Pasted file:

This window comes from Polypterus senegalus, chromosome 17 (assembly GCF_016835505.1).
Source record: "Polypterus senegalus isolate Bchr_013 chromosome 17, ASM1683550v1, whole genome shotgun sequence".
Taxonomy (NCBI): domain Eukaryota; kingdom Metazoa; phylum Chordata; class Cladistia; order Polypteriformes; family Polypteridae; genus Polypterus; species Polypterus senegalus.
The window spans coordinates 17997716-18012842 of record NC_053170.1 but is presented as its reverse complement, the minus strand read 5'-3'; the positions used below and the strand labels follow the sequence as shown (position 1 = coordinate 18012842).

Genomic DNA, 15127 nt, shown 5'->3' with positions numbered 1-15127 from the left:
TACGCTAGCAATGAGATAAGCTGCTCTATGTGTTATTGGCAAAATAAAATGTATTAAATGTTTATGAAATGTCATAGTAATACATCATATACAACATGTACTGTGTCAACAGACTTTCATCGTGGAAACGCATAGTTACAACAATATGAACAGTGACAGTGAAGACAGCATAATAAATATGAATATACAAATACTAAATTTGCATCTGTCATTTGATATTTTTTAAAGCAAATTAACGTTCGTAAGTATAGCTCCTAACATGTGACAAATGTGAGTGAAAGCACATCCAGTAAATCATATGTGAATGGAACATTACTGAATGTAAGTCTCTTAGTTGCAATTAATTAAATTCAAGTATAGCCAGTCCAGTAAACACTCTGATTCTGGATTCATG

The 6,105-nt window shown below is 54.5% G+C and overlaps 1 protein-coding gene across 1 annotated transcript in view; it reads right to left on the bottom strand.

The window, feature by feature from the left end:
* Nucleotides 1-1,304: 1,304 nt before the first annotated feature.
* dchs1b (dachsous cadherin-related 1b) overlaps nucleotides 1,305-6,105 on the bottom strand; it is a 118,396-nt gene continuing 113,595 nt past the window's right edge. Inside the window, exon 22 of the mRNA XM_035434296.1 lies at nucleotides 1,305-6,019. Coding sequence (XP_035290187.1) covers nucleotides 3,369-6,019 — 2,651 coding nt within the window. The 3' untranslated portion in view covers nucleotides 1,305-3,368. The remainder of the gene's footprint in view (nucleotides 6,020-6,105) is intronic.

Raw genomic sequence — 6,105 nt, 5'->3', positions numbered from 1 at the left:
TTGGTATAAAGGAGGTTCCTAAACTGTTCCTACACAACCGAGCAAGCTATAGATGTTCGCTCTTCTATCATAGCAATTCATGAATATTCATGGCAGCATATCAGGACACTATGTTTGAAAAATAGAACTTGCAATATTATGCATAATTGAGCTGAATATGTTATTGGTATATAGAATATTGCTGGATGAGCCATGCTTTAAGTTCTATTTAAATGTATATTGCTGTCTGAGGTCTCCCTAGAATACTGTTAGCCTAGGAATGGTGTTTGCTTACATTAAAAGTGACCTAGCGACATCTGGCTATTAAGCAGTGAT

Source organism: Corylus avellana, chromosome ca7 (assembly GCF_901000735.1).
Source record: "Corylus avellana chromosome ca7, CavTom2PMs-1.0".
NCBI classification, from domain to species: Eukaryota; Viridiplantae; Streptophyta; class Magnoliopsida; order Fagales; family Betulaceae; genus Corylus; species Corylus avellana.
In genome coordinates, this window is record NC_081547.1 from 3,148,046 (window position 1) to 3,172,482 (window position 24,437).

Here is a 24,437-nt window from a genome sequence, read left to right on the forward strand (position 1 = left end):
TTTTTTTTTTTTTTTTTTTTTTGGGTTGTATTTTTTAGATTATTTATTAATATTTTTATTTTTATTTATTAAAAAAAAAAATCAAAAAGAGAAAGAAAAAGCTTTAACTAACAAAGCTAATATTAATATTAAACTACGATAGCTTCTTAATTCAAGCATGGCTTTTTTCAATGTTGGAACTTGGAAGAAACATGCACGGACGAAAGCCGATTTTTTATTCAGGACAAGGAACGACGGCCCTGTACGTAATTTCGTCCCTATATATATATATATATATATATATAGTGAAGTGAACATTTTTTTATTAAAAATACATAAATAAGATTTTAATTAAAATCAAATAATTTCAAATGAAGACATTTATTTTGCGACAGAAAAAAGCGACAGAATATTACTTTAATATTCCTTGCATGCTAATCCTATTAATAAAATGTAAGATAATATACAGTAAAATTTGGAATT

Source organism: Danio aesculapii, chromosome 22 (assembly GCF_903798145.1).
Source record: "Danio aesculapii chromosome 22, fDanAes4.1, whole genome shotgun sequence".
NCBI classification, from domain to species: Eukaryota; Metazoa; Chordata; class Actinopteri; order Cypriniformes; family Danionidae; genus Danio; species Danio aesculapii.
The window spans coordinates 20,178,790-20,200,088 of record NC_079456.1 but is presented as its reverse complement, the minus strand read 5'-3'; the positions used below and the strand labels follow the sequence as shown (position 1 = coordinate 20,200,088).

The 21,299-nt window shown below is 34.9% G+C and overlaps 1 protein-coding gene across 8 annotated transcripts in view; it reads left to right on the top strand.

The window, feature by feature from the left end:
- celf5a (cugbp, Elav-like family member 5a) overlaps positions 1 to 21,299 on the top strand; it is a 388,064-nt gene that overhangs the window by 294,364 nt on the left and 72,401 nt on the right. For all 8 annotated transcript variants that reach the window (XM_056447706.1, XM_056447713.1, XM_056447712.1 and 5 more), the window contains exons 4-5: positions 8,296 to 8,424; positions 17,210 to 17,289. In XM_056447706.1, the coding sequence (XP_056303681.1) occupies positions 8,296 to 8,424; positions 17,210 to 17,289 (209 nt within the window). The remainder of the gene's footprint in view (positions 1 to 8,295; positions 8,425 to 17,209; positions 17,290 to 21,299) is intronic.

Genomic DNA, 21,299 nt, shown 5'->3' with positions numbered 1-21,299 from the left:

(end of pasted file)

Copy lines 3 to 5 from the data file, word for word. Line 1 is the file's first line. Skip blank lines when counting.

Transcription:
Taxonomy (NCBI): domain Eukaryota; kingdom Metazoa; phylum Chordata; class Cladistia; order Polypteriformes; family Polypteridae; genus Polypterus; species Polypterus senegalus.
The window spans coordinates 17997716-18012842 of record NC_053170.1 but is presented as its reverse complement, the minus strand read 5'-3'; the positions used below and the strand labels follow the sequence as shown (position 1 = coordinate 18012842).

Genomic DNA, 15127 nt, shown 5'->3' with positions numbered 1-15127 from the left: